walked out on them.down the rubbish chute andirresponsible behaflat and thethey will stay together and they embark on an escape but with their faces on everytelevision screen and in eveand eventually track down the man who walked out on them.
Readers are introduced to Rory and his Granda as they wait for Dr Nicol in the waiting room.The doctor is concerned that Rory is too young to take care of his grandfather. However,Rory is aware that there are only two of them in the family.
Granda has a failing memory; always misplacing things. Rory has the sole responsibility of taking care of Granda like buying him his lunch every day.
Rory sacrifices some of the things he likes for Granda. He gives up football so that he canbe at home with his Granda. Rory’s worry is that if Granda is put into Rachnadar, they would be separated. Rory’s dad had left them many years ago and Granda is very disappointed with his son, not wanting to see him again.
Granda is very popular with Rory’s friends and meets Mrs. Foley for the first time. Grandaaccidentally sets fire to his and Mrs. Foley’s coats at the school’s Parents’ Night.
Val Jessup, a social worker is assigned to take care of Granda and Rory. Darren’s mum and Mrs. Foley are both worried for Rory and are glad of the extra help they were going toreceive. However, Granda has a little accident in the flat and is taken to the hospital.
Granda has suffered from smoke inhalation and has to be hospitalised. Rory pleads to theBig Man to make Granda wake up. Val Jessup is nervous to let Rory live in the flat aloneand drives him to the children’s home at Castle Street.
Rory goes to the home because he has no choice and he thinks that it will be for only onenight – till his granda is out of the hospital. Tess, a young inmate of the home, terrifies Rorywith her bad behaviour.
Granda admits that he had forgotten that the chip pan was on the stove, hence the fire in theflat. He tries to appease Rory by saying that he would get better soon. However, he is upsetthat his grandson is in the Castle Street home.
Although Rory loves his grandfather, he is slightly annoyed with him as well because of theaccident; he had landed himself in the hospital because of that and now Rory is in achildren’s home. Rory goes back to the flat with Val and collects Granda’s medication.There, Rory realises that he wants to return home. Granda feels the same too.
Rory is given the idea that Mrs Foley might foster Rory. Rory goes to the hospital to find thatGranda is not there anymore.
Granda has been shifted to Rachnadar. Val Jessup tells Rory that he is just a boy and thathe cannot take care of Granda anymore.
Granda is very upset to be sent to the home and it breaks Rory’s heart to see him cry. AtCastle Street, Rory fights with Tess. Rory becomes exasperated when Granda retreats further and further into a shell while at Rachnadar and at school, the idea of being fosteredby Mrs Foley worries him. Life is certainly unpleasant in Castle Street when Tess becomesincreasingly uncontrollable. Rory decides that the only way is to run away with Granda.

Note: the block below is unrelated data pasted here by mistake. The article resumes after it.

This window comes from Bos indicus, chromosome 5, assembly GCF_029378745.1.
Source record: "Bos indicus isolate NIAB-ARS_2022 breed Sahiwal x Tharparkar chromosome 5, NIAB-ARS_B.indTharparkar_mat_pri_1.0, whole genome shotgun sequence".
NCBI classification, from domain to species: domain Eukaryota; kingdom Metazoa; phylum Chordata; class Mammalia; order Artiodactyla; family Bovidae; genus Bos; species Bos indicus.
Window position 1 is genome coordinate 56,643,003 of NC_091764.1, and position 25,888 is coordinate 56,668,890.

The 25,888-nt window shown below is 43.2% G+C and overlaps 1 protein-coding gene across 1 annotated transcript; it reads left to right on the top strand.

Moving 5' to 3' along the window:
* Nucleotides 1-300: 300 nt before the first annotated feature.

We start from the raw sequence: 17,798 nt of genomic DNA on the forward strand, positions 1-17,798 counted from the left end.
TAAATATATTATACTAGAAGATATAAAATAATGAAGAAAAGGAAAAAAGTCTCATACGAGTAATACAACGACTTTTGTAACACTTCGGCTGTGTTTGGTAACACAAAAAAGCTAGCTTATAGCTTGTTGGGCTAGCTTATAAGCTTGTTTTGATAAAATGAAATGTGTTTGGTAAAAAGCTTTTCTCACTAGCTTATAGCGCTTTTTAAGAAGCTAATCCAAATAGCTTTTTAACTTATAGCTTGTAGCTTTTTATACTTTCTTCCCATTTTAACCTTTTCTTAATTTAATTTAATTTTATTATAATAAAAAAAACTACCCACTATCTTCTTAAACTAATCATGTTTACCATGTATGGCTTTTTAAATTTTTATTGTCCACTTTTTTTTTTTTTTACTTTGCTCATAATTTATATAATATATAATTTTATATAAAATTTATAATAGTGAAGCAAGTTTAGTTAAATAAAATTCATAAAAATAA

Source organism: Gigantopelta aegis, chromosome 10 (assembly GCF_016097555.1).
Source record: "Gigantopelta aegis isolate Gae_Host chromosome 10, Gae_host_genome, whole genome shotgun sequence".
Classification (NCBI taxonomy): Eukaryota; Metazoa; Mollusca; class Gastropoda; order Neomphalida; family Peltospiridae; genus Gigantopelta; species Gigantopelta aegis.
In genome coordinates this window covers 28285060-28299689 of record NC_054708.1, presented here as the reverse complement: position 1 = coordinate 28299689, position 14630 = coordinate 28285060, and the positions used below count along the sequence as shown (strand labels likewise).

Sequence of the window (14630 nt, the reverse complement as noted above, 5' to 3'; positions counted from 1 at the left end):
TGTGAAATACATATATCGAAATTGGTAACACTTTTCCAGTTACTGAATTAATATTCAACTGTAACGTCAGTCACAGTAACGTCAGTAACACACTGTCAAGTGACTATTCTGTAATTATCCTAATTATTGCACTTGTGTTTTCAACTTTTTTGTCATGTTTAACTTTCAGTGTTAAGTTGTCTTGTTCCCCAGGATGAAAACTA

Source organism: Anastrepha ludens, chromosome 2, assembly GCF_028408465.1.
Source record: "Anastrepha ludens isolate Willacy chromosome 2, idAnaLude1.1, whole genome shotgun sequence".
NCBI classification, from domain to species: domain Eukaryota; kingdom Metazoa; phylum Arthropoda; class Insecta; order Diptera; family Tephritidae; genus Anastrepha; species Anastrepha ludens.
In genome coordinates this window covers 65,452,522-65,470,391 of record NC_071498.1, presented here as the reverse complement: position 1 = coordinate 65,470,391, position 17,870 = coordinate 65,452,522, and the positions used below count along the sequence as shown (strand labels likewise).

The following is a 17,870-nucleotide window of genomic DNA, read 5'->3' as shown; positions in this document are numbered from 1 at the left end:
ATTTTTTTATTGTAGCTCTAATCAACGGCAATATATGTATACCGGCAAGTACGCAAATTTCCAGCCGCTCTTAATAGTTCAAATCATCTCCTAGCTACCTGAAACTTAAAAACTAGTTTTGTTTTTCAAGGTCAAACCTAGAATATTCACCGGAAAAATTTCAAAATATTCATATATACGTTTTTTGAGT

The Great Escape. Darren offers the use of his mom’s caravan and Rory plans the escapewith great detail. Granda relies on Rory to get out of Rachnadar.
Granda is like a little boy, allowing him to be led; safe in the knowledge that Rory would lookafter him. He is happy to be in the caravan and decides that he is indeed a lucky man todeserve a boy like Rory. Rory has done all of this so that they could be together. Herealises that he would never let anyone separate them.
Happy in the caravan, Granda recovers his old self.
While fishing, they meet strangers and Granda is prejudiced when he calls them “tinkers”.As Granda’s health improves and both of them are happy, Darren sends Rory a textmessage saying that the authorities are after them.
Rory prepares Granda for another move away from the police but as they move through thewoods, the strangers whom they had met the day before, reach out and help them.
Rory has no choice and allows them to lead. They are taken to an older caravan camp andRory meets Tyrone and his family. Tyrone’s mom responds that they had helped thembecause it was Rory that they had wanted to help.
They are taken care of well in Sammy’s camp. While there, they realise that they are the topstory on the Scottish news as a boy and his grandfather on the run. Apparently, theauthorities are worried about Granda whose health is a real concern. Granda decides thathe would rather die of cold and hunger as long as he is free.